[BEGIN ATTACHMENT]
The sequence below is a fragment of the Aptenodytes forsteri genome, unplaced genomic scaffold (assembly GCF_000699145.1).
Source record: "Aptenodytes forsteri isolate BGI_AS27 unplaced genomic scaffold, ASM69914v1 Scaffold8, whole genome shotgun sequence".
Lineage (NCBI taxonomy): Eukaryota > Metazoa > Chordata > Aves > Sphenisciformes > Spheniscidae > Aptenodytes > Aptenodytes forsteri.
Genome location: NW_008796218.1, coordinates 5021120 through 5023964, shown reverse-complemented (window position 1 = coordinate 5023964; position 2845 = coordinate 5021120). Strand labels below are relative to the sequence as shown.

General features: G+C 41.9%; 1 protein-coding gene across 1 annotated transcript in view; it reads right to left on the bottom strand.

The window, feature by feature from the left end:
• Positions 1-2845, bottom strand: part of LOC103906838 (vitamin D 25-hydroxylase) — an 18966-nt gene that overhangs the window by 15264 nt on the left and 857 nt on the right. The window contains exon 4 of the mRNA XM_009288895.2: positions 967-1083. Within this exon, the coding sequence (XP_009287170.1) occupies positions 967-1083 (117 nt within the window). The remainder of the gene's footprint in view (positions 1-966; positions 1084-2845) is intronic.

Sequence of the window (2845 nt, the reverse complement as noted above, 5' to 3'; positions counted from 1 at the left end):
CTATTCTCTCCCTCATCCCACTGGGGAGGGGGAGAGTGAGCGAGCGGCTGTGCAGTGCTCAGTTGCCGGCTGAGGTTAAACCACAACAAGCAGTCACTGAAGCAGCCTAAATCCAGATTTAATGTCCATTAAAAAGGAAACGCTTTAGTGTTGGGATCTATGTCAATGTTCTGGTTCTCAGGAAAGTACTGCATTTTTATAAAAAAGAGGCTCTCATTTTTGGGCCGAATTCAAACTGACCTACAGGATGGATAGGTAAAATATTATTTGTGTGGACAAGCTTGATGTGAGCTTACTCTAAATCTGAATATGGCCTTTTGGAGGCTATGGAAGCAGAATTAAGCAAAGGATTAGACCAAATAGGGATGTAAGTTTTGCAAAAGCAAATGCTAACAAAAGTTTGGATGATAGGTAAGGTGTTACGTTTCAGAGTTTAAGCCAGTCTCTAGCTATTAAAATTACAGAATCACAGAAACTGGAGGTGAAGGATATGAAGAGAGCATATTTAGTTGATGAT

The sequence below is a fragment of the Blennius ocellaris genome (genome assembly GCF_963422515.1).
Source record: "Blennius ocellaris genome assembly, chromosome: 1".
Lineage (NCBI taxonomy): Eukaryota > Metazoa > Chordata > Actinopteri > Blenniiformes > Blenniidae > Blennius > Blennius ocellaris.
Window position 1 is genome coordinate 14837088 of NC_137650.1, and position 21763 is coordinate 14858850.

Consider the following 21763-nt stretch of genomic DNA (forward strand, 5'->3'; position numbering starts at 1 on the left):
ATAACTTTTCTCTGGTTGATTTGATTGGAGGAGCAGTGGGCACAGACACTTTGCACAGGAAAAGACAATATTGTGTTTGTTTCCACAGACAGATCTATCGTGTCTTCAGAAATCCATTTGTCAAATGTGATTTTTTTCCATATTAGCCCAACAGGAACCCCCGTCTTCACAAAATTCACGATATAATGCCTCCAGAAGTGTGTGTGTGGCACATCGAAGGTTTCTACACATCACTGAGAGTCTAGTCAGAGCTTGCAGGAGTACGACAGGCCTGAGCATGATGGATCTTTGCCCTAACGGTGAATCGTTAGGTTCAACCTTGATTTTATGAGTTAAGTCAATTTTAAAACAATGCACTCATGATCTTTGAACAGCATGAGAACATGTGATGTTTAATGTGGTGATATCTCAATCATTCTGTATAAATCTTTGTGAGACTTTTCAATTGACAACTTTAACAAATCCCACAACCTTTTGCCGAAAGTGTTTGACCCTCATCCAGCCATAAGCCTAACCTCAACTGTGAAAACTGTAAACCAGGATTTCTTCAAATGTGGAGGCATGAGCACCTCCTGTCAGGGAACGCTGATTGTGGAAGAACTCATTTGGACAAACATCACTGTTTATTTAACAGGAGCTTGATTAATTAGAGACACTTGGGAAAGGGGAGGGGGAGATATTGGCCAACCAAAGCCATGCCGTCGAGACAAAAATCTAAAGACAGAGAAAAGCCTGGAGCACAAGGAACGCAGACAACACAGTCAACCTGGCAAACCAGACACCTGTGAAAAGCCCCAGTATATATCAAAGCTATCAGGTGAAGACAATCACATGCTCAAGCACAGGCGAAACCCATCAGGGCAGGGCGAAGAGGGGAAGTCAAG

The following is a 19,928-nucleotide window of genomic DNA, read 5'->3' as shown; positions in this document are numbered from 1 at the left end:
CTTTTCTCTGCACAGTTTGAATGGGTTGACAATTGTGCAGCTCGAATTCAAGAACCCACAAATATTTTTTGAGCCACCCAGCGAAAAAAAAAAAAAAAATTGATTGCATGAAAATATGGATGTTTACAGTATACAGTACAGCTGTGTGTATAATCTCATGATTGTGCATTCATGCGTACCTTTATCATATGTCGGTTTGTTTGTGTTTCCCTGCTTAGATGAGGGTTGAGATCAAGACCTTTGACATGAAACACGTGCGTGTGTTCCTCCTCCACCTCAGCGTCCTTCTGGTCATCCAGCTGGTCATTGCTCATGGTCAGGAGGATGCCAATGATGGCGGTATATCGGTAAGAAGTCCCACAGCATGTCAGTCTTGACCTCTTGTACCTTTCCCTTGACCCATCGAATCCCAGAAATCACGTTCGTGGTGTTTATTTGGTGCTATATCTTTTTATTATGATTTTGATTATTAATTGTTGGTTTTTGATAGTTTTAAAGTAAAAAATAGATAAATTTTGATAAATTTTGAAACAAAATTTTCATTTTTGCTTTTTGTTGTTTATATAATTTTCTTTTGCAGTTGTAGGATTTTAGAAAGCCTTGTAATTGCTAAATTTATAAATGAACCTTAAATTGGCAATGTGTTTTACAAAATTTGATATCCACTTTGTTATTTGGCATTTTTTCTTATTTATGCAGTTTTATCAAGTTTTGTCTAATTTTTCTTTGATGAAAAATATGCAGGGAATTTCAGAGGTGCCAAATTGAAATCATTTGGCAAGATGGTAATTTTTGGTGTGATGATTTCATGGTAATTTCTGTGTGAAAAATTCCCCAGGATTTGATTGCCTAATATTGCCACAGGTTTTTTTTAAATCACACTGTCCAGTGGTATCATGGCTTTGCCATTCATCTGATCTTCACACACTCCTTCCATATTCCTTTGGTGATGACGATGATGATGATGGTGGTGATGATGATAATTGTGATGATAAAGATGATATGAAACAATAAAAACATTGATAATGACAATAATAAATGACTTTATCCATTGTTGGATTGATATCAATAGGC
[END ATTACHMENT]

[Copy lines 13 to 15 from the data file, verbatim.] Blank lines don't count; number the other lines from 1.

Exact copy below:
Window position 1 is genome coordinate 14837088 of NC_137650.1, and position 21763 is coordinate 14858850.

Consider the following 21763-nt stretch of genomic DNA (forward strand, 5'->3'; position numbering starts at 1 on the left):
ATAACTTTTCTCTGGTTGATTTGATTGGAGGAGCAGTGGGCACAGACACTTTGCACAGGAAAAGACAATATTGTGTTTGTTTCCACAGACAGATCTATCGTGTCTTCAGAAATCCATTTGTCAAATGTGATTTTTTTCCATATTAGCCCAACAGGAACCCCCGTCTTCACAAAATTCACGATATAATGCCTCCAGAAGTGTGTGTGTGGCACATCGAAGGTTTCTACACATCACTGAGAGTCTAGTCAGAGCTTGCAGGAGTACGACAGGCCTGAGCATGATGGATCTTTGCCCTAACGGTGAATCGTTAGGTTCAACCTTGATTTTATGAGTTAAGTCAATTTTAAAACAATGCACTCATGATCTTTGAACAGCATGAGAACATGTGATGTTTAATGTGGTGATATCTCAATCATTCTGTATAAATCTTTGTGAGACTTTTCAATTGACAACTTTAACAAATCCCACAACCTTTTGCCGAAAGTGTTTGACCCTCATCCAGCCATAAGCCTAACCTCAACTGTGAAAACTGTAAACCAGGATTTCTTCAAATGTGGAGGCATGAGCACCTCCTGTCAGGGAACGCTGATTGTGGAAGAACTCATTTGGACAAACATCACTGTTTATTTAACAGGAGCTTGATTAATTAGAGACACTTGGGAAAGGGGAGGGGGAGATATTGGCCAACCAAAGCCATGCCGTCGAGACAAAAATCTAAAGACAGAGAAAAGCCTGGAGCACAAGGAACGCAGACAACACAGTCAACCTGGCAAACCAGACACCTGTGAAAAGCCCCAGTATATATCAAAGCTATCAGGTGAAGACAATCACATGCTCAAGCACAGGCGAAACCCATCAGGGCAGGGCGAAGAGGGGAAGTCAAG